Fizuli which fell to the enemy first was occupied amid the calls to Armenia from the United Nations Security Council to stop attacks on Fizuli region of Azerbaijan on August 19, reiterating its stance on Armenian occupation voiced by earlier UN SC Resolutions. (UN Demands Armenians Give Up Conquests. New York Times, August 19, 1993).

Occupation of these 3 districts produced the next largest refugee crisis after exodus of Lachin, Kelbajar and Agdam. Though the earlier mass expulsions were relatively safer due to open passages to the south, north and the east, the Armenian troops left no safe passages for fleeing IDPs from Jabrayil and Qubadli. According to the Human Rights Watch, the only narrow stretch of land along Araz river was continuously shelled by the Armenian artillery (Azerbaijan: Seven years of conflict in Nagorno-Karabakh, December 1994). This major Armenian offensive on Azerbaijani regions aided by heavy artillery and existence of an unpromising refugee corridor somewhat reminded of occupation of Khojaly and the “free corridor” which brought the fleeing Khojaly residents to a machine gun fire in the hills of Nakhchivanli village. What happened to their bodies afterwards was yet another fresh reminder to Fizuli, Jabrayil and Qubadli residents of what would or could happen to them should they have all taken the route by land breaking through the Armenian fire. Unwilling to take a risk to be killed by bullets and have their bodies mutilated, many took the risk of being drowned in a strong current instead. Able or unable, swimming across Araz into the Iranian territory was the only viable option for the elderly, women and children. Undoubtedly, hundreds went down the river, eventually being found down the stream or remaining officially missing to this day.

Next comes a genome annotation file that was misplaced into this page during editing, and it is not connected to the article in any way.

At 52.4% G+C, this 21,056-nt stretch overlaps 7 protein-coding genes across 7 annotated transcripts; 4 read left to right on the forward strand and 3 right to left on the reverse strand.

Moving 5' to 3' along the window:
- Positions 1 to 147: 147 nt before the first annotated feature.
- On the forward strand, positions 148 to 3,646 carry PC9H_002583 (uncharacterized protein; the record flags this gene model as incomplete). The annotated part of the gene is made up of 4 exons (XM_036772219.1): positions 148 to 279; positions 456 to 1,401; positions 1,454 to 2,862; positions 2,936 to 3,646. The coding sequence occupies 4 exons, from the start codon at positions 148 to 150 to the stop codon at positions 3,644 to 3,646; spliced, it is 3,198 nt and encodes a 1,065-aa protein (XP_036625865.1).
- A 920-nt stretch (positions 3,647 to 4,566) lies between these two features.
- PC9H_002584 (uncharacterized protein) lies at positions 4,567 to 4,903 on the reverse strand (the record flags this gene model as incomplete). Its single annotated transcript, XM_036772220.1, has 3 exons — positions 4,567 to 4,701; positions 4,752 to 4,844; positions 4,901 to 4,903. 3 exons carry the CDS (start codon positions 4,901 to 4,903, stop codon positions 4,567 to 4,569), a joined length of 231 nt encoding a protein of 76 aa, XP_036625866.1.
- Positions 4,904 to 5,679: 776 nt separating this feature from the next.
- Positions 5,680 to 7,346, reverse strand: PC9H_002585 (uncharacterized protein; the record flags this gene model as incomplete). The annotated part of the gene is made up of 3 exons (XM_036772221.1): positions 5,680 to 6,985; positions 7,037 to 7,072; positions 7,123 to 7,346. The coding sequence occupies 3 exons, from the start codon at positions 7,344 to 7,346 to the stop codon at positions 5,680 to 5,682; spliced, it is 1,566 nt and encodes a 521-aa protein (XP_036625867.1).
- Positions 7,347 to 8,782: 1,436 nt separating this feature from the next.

Although a ceasefire mediated by the Russian government was agreed upon on August 31, it was broken in the first half of October with offensive of Armenian troops on the last standing district within Karabakh, Zangelan. As a sign of protest, on October 14, 1993 UN Security Council passed its third Resolution 874, condemning earlier Armenian conquests, killing and forcible eviction of thousands of Azerbaijani civilians from their homes.

As earlier, the international community was ignored and Zangelan would soon fall on October 29. The last Azerbaijani of Karabakh was deported. UN SC Resolution 884 demanding withdrawal of Armenian troops from Zangelan would soon follow on November 12.

All Azerbaijani homes in occupied regions were immediately looted and most set on fire by Armenians. International humanitarian aide workers have noticed signs of intentional arson. It is likely that Armenians did not intend to settle the occupied regions but wanted to destroy and prevent them from being resettled by Azerbaijanis, if they were to be recaptured in the future.